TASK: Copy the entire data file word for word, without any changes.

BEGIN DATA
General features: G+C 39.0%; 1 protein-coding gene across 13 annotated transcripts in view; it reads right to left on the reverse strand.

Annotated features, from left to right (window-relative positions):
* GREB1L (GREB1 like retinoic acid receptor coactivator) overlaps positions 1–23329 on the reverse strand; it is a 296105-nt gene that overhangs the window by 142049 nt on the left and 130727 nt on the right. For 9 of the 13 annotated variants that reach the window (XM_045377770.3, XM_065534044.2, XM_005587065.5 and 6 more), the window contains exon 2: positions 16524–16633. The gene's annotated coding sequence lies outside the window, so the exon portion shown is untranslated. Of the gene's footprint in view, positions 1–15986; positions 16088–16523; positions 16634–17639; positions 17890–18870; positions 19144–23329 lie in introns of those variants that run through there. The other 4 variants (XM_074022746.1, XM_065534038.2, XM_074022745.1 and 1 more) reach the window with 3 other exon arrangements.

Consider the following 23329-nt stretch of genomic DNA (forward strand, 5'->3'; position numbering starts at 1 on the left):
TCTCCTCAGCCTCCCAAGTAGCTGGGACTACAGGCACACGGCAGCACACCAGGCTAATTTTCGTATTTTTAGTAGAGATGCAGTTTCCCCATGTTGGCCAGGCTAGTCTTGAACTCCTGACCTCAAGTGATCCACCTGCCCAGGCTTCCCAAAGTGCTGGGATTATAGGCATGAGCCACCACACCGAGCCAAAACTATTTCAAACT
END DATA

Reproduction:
General features: G+C 39.0%; 1 protein-coding gene across 13 annotated transcripts in view; it reads right to left on the reverse strand.

Annotated features, from left to right (window-relative positions):
* GREB1L (GREB1 like retinoic acid receptor coactivator) overlaps positions 1–23329 on the reverse strand; it is a 296105-nt gene that overhangs the window by 142049 nt on the left and 130727 nt on the right. For 9 of the 13 annotated variants that reach the window (XM_045377770.3, XM_065534044.2, XM_005587065.5 and 6 more), the window contains exon 2: positions 16524–16633. The gene's annotated coding sequence lies outside the window, so the exon portion shown is untranslated. Of the gene's footprint in view, positions 1–15986; positions 16088–16523; positions 16634–17639; positions 17890–18870; positions 19144–23329 lie in introns of those variants that run through there. The other 4 variants (XM_074022746.1, XM_065534038.2, XM_074022745.1 and 1 more) reach the window with 3 other exon arrangements.

Consider the following 23329-nt stretch of genomic DNA (forward strand, 5'->3'; position numbering starts at 1 on the left):
TCTCCTCAGCCTCCCAAGTAGCTGGGACTACAGGCACACGGCAGCACACCAGGCTAATTTTCGTATTTTTAGTAGAGATGCAGTTTCCCCATGTTGGCCAGGCTAGTCTTGAACTCCTGACCTCAAGTGATCCACCTGCCCAGGCTTCCCAAAGTGCTGGGATTATAGGCATGAGCCACCACACCGAGCCAAAACTATTTCAAACT